Are there any such federal restrictions of which I might be unaware?
Yes, Article II Section 1 Clauses 2-3 and Amendment 12 of the Constitution of United States of America.
Under the Supremacy Clause (Article VI, Clause 2) states are subordinate to Federal Law and Authority; but, where not defined, States has the right and power to determine their own laws and powers. This is the basis of "state's rights' as originally defined by James Madison in Federalist No. 44.
This means that States are constitutionally mandated to follow Article II, Section 1, Clause 3 (which defines the electoral college) and the 12th amendment (which amends the electoral college's voting process). Left at this, pursuant to state's rights, each state has the right to determine how they chose their Electors. But, Article II Section 1 Clause 2 explicitly delegates the choosing of Electors to state legislatures.
Further, are there any state-level roadblocks?
Yes; but, this varies state to state.
Voting Rights Act of 1965
As Michael noted in his answer, notably, the Voting Rights Act of 1965 explicitly regulates voting laws. Nationally, every state is prohibited from legislating racial discrimination, legislating literacy tests, and other devices historically used to discriminate against minority groups. The Act also provides "special provisions" that apply only to specified jurisdictions. In particular section 5 prohibits these jurisdictions from legislating any changes to their voter laws without preapproval from the US Attorney General or the US District court for D.C. to ensure the law will not impact protected minority groups. Furthermore, Section 4(f)(4) and Section 203(c) requires states with language minorities to provide multilingual or bilingual ballots. Note that the Voting Rights Act applies to the the states of Arizona, Texas, Alaska, Louisiana, Mississippi, Alabama, Georgia, South Carolina, and Virginia but also to ** jurisdictions**.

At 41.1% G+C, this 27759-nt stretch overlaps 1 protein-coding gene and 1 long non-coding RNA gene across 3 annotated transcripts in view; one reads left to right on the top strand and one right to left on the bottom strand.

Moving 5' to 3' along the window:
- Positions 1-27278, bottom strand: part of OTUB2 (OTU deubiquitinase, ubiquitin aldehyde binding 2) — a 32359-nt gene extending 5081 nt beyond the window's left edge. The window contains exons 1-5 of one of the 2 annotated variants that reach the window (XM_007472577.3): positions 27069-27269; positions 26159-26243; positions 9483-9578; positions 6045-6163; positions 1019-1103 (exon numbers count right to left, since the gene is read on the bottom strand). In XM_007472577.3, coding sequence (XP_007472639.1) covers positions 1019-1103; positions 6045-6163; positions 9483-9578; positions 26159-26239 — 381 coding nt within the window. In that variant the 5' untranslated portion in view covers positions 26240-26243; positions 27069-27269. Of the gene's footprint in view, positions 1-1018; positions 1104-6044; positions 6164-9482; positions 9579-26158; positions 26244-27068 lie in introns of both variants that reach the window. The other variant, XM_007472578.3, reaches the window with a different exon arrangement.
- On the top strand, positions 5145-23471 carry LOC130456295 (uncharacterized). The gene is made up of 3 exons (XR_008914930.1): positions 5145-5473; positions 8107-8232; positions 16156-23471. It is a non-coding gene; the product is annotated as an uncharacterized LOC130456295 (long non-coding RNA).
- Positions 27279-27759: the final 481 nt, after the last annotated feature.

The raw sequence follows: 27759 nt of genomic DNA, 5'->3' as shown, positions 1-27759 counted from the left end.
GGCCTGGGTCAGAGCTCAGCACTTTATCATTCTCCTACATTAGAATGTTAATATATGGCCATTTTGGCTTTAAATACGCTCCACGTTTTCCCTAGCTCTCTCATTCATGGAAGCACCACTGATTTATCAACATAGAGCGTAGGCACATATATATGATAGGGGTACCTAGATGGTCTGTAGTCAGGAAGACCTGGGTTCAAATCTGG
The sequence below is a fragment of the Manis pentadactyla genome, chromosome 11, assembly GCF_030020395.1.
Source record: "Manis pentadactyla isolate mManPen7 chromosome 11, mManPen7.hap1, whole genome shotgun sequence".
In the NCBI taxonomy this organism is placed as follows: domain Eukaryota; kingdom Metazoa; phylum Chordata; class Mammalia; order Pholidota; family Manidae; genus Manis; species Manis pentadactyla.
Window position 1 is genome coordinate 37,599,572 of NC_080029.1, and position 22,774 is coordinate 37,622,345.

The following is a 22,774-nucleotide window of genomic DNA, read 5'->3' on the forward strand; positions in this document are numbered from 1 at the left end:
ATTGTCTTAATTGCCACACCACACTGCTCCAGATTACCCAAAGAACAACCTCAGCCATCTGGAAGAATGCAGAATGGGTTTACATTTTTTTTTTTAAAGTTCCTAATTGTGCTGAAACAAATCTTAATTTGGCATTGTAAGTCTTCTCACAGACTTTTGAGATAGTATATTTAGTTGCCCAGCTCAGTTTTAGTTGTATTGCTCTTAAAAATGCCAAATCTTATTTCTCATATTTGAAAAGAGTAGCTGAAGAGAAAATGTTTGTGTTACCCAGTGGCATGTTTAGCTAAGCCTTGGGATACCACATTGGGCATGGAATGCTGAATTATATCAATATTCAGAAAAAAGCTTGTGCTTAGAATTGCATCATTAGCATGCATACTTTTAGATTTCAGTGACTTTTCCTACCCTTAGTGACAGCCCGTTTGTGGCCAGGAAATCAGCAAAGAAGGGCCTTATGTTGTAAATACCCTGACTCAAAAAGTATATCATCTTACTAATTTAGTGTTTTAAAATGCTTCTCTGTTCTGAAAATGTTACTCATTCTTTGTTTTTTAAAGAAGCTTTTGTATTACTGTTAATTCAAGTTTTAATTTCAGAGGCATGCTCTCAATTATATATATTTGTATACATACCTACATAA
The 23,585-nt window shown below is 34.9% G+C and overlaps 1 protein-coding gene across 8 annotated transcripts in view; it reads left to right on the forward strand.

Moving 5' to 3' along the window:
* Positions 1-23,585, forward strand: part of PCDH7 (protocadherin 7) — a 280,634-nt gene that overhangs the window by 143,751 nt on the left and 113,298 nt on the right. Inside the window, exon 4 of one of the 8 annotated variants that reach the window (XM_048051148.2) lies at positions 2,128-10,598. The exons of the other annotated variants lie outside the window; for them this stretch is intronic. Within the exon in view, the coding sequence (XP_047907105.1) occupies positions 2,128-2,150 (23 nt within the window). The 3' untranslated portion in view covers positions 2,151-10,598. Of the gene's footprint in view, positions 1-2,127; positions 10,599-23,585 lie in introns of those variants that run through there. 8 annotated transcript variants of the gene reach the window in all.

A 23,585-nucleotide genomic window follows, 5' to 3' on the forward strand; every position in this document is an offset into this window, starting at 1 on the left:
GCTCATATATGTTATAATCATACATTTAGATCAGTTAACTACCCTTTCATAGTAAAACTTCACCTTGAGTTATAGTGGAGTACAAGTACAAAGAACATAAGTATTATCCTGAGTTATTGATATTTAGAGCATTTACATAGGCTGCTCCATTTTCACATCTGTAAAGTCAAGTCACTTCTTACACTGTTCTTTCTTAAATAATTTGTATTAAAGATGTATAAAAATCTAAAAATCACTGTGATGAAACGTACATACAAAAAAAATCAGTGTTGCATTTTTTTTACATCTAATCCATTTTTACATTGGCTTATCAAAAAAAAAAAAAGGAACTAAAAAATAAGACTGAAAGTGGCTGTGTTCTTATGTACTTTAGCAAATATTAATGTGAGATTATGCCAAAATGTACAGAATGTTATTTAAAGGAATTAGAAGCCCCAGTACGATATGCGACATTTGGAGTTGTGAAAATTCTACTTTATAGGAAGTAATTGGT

Resistance to Change
I don't have the time at the moment to provide cited evidence for this; but, whenever legislation is passed, it typically receives some resistance to change. Proponents of changing the voting system will receive resistance in the form of why change it? what we have already works! These opponents would provide some of your biggest roadblocks.
At the municipal level, the municipality must adhere to the state legislature's laws on voting. This is why you don't see municipal level laws regarding voting.